1. Oh good! I’m glad it made you feel a little better. I forget ALL the time as well but when I remember to count my blessings it really changes my day! πŸ˜€ You’re fantastic. I hope you have a wonderful day today (it’s after midnight, so I can technically say that πŸ˜‰

  3. Thank you for your blogs. They are all inspiring. I first came across your blog in facebook and since then I always read your blogs.. Yes, God is with us always..He knows and he listens….

  4. I’ve had strong feelings for a very long time about the LDS faith, I’ve been investigating it on my own for well over a year. I wonder how somebody like me, a self-admitting Agnostic liberal-minded person, could ever fit in to a conservative faith. Yet for some reason, I’ve always had these inexplicable feelings like I wanted to know more. So I’ve been reading blog, articles,, watching YouTube videos, etc.

    I’ve been having a tough time lately, letting small things affect me in big ways, especially my attitude. I get negative, fast, and forget to be thankful for all the good things in life. And then I read this blog post, and I thought “Wow, she’s taking the words right out of my mouth!”. So, thank you, thank you, thank you.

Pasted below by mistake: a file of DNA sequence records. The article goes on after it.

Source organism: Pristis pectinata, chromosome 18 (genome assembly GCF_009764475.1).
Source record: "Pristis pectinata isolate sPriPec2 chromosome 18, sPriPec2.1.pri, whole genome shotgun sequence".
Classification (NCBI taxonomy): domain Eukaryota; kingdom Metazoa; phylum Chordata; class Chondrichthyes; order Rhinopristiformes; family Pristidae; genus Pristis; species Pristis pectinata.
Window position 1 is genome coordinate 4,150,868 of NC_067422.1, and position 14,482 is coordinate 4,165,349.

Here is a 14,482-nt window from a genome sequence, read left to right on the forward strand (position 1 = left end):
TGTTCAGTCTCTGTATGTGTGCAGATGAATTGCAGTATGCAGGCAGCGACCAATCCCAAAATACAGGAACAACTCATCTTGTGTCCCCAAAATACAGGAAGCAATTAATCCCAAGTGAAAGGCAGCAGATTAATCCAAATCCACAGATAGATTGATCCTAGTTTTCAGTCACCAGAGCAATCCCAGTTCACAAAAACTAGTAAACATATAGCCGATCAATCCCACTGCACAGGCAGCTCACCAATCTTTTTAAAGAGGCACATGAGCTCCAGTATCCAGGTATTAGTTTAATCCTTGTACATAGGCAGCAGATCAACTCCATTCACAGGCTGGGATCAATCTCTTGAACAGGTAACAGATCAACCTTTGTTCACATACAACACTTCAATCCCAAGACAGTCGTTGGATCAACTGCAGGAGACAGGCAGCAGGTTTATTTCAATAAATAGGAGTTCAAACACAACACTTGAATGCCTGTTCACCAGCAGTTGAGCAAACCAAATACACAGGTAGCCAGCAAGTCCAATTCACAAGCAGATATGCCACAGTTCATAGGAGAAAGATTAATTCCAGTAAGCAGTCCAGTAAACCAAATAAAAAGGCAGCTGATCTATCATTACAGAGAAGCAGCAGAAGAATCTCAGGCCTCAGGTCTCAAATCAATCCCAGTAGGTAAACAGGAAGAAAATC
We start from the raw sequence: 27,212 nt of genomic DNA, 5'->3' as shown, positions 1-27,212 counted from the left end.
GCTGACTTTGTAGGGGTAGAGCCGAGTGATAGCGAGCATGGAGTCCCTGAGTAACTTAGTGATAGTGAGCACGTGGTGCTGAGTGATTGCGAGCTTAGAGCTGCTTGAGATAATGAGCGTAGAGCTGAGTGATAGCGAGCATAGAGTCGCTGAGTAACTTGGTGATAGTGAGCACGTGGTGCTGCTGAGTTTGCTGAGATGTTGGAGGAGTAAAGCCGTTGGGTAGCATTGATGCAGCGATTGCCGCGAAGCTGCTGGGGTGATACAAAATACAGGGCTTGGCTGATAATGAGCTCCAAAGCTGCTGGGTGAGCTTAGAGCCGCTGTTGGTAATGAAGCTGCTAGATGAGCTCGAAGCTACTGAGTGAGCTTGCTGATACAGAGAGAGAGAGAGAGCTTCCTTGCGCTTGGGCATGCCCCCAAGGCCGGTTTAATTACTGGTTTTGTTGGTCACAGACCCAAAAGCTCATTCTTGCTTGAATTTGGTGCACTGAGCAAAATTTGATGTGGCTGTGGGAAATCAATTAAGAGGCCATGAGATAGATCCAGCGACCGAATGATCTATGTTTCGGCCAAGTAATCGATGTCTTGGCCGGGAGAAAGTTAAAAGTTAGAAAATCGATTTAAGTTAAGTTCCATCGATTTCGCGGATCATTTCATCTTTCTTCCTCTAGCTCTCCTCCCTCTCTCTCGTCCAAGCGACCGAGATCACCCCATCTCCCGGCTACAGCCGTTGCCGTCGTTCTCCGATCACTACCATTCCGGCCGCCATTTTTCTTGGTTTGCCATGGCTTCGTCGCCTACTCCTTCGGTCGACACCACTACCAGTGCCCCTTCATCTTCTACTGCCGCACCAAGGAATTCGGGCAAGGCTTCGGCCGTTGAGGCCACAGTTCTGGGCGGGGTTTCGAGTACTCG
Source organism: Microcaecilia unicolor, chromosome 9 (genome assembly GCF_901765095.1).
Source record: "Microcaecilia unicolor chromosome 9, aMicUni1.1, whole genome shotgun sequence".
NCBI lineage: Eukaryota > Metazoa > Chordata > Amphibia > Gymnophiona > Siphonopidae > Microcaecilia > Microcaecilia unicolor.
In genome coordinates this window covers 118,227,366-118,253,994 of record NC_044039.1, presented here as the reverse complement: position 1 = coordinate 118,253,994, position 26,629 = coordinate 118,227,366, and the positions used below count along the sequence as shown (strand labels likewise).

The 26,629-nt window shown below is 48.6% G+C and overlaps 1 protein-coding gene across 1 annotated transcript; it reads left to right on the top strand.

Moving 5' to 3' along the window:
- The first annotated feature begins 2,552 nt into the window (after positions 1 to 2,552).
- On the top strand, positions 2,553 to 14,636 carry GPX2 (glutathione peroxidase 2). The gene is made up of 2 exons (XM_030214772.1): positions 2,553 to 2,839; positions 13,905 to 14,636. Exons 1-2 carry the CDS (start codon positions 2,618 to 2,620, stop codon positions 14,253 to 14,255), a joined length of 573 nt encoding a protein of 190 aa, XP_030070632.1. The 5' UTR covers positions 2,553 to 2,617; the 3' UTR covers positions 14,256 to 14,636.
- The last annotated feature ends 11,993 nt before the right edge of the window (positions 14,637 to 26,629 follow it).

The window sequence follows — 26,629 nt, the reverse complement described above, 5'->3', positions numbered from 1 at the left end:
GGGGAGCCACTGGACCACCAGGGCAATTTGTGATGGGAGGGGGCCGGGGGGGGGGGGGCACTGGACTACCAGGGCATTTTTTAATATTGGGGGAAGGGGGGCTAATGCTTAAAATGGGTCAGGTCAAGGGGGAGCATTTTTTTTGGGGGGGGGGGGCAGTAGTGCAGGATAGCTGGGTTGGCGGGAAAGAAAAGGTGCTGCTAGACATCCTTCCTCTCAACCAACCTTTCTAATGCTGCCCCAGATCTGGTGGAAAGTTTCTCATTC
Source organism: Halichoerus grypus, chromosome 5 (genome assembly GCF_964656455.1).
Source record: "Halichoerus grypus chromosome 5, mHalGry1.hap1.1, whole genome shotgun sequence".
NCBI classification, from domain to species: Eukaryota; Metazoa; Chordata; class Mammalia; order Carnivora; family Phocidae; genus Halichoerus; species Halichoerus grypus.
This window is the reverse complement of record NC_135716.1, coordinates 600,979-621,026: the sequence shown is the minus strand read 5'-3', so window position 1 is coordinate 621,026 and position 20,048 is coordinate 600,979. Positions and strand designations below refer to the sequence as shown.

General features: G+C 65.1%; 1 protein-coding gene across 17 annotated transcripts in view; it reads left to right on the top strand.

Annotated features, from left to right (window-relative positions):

Today I saw a trio of sister missionaries walking in my town, and they stopped to talk to a man playing his guitar. I was sitting in Starbucks drinking my tea when I had this NEED to look up, and I saw the missionaries. I had this overwhelming desire to talk to them, but they were preoccupied. I did finish my drink and walked around, hoping our paths would cross, but they did not. And while I don’t (yet) have a strong belief in the Lord, I think there was something (or someone) telling me to look up.

    I am so glad to have found your blog — I am still not sure whether or not I want to investigate “officially” with missionaries, but my heart continues to soften and this desire to know more never leaves me.

    I feel like I’ve rambled, but such are the thoughts in my head. I love your perspective, I feel like I can really relate!

    1. Aw you didn’t ramble at all! I’m so glad that you shared that with me and that there are people out there who share similar feelings. Makes me feel less alone too every time someone shares πŸ™‚